Ah, the low-fat craze. You just won't die. Fats are a type of lipid. Lipids are essential to life. Your brain structure is at least 60% lipids. The outer membrane of all your cells are made of lipids. Your hormones are made of lipids. Restricting fat in your diet forces your body to metabolize sugar for energy, which means you're not burning fat. You're also likely to feel less motivated to work out on a low-fat diet, because your steroid hormones (especially testosterone) will be low. And, of course, you're much more likely to overeat on a low-fat diet. Fat stimulates two important satiety hormones, PPY and CCK, to make you feel full. Consequently, it's very hard to overeat fat.
A side note, low-fat food “products” are typically very high in sugar to make them taste better. Excess of sugar will trigger fat storage.
4. Too much protein weakens the bones.
There are many misconceptions about high-protein diets. One of the most common ones is that too much protein in the diet weakens the bones. The idea is that protein increases the pH of the blood and causes calcium to be leached from the bones to “buffer” the acidity. Long term studies refute these claims and actually show that bone-protective hormones are increased with a high protein intake. Protein is essential for staving off bone diseases and providing the building blocks for most body tissues. This is especially important for older populations, since protein absorption declines with age.
3. Too much protein is harmful to the kidneys.
Another common myth is that protein is harmful to the kidneys. First of all, the kidneys are designed to filter metabolic waste from protein metabolism. This is their job. Kidney disease is typically a result of high blood pressure or diabetes, both of which are improved with increasing protein and lowering sugar in the diet. There is substantial evidence that healthy kidneys can handle plenty of protein without damage, so this myth is bunk. Claims such as these lead to people eating dangerously low-protein diets and depriving themselves of essential nutrients.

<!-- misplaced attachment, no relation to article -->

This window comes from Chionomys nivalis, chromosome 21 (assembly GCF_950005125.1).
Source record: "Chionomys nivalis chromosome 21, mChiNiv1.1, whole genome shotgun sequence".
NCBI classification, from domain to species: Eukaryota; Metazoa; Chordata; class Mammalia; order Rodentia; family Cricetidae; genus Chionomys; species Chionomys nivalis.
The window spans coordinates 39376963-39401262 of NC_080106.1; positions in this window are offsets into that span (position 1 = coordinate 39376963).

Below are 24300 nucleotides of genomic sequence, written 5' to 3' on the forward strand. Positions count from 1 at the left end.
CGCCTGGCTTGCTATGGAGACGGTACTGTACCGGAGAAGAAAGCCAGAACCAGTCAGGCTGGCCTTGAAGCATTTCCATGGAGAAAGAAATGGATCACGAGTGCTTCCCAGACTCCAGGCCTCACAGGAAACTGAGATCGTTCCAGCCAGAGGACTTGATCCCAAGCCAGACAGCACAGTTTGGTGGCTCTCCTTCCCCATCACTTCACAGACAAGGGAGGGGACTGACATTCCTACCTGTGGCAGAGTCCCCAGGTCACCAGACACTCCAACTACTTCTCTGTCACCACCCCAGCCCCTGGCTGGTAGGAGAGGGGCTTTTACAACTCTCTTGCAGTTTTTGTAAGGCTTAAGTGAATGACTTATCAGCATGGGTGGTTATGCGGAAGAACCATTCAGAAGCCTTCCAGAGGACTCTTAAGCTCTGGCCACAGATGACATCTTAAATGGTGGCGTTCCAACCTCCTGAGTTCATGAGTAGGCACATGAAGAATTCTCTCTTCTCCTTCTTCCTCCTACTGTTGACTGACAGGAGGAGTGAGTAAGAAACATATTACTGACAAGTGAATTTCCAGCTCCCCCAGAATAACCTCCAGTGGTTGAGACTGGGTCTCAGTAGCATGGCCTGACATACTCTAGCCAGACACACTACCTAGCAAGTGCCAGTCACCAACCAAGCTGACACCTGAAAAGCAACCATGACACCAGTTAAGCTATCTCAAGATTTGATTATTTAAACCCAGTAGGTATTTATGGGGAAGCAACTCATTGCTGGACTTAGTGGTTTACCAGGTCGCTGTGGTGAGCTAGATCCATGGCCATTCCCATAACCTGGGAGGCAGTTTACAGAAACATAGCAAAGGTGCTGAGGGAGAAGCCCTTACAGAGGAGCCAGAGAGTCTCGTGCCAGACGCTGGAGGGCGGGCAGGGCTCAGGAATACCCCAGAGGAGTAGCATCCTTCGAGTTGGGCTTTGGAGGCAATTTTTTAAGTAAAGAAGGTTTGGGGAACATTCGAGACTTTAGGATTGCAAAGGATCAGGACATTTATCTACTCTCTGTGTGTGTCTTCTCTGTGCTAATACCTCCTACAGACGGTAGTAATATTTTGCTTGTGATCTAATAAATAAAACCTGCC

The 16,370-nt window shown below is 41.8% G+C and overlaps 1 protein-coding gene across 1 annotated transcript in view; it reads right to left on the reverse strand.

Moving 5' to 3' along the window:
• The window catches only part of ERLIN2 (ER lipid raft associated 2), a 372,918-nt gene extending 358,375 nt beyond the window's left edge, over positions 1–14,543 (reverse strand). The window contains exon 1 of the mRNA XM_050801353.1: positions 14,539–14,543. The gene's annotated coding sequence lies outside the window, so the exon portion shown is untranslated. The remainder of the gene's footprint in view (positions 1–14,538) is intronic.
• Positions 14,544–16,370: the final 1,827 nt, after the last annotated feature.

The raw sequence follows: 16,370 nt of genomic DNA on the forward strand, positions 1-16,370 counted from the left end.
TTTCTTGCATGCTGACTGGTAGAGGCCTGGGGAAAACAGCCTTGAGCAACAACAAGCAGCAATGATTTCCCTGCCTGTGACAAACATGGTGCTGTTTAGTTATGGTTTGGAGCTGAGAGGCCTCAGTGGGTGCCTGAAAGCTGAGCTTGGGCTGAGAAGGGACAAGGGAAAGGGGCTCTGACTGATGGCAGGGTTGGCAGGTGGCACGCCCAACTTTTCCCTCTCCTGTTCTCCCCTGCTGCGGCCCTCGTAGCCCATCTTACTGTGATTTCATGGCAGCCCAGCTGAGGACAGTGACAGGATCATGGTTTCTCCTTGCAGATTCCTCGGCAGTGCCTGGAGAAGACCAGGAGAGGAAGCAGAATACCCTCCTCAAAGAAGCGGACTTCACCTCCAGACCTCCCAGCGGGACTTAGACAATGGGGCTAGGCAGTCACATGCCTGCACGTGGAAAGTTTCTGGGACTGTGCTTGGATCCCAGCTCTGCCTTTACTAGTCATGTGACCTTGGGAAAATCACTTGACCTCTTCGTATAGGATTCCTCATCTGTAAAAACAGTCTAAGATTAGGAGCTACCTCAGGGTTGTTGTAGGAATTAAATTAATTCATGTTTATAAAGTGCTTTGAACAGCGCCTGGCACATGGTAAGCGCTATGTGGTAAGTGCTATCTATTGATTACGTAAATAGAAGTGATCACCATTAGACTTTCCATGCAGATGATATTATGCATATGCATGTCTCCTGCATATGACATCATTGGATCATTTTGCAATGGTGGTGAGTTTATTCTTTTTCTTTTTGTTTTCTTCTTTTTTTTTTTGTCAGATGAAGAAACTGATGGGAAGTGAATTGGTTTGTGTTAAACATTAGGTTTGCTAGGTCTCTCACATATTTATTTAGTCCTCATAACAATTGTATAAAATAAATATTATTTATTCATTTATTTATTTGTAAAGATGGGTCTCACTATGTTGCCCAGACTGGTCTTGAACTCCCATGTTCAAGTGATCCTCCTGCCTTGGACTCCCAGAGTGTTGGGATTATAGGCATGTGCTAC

2. Raw foods contain more nutrients/enzymes.
The idea behind the raw food craze is that “living” food is more nutrient dense than “dead” food. Supposedly, beneficial enzymes contained in raw plants help you to digest the food, but are destroyed in the cooking process. This is false. We don't use enzymes from foods, we use our own digestive enzymes to break food down. If we absorb any enzymes, they are broken down into amino acids. Also, there are many nutrients that are better absorbed after cooking. And, of course, many plants secrete chemicals that are meant to prevent them from being eaten. These plants will require some sort of processing or cooking in order to be edible and do less harm in the gut. Biology does not support that raw food is better.
1. Too much dietary cholesterol leads to heart disease.
Here in the number one spot is the king of all nutrition misinformation. Cholesterol is a very important molecule for health. Cholesterol is a lipid contained in every cell membrane in your body. It's responsible for insulating neurons in the brain, ensuring proper cell division, metabolizing fat-soluble vitamins, producing bile, and it also is essential to the synthesis of hormones and neurotransmitters. Your liver produces up to 2 grams of cholesterol per day! That's a lot. What's more interesting is that your liver will produce less cholesterol if you eat more high-cholesterol foods such as eggs or shrimp. If you're a vegan, your liver will be working overtime to synthesize this valuable nutrient. In short, if you eat cholesterol, your body won't make as much, if you eat less, your body makes more. It's production is tightly controlled to ensure that we are healthy.
Even if you do have higher cholesterol levels, there is no reliable medical research showing a clear correlation that low cholesterol levels reduce risk of heart disease. Elevated cholesterol can be a sign that something is amiss. Either you have high levels of inflammation or high levels of oxidation, both of which cause LDL cholesterol to rise. The cool thing is, both LDL and HDL cholesterol are extremely responsive to exercise. LDL cholesterol can be controlled even more by adopting an anti-inflammatory diet that limits alcohol, processed foods, trans-fats, sugar, and grains.
The bottom line is that most of the so-called facts peddled by the media are just nonsense and scare tactics. They will jump all over a misleading study that wants to blame red meat for heart disease, but no one will call out Monsanto for poisoning our food supply. The most valuable nutrition information is common sense. If it wasn't around when your great-grandparents were growing up, don't put it in your mouth. Processed and packaged foods are not health foods. Stick with what nature provided us. Eat vegetables, animals, some fruits, nuts, and you'll do great.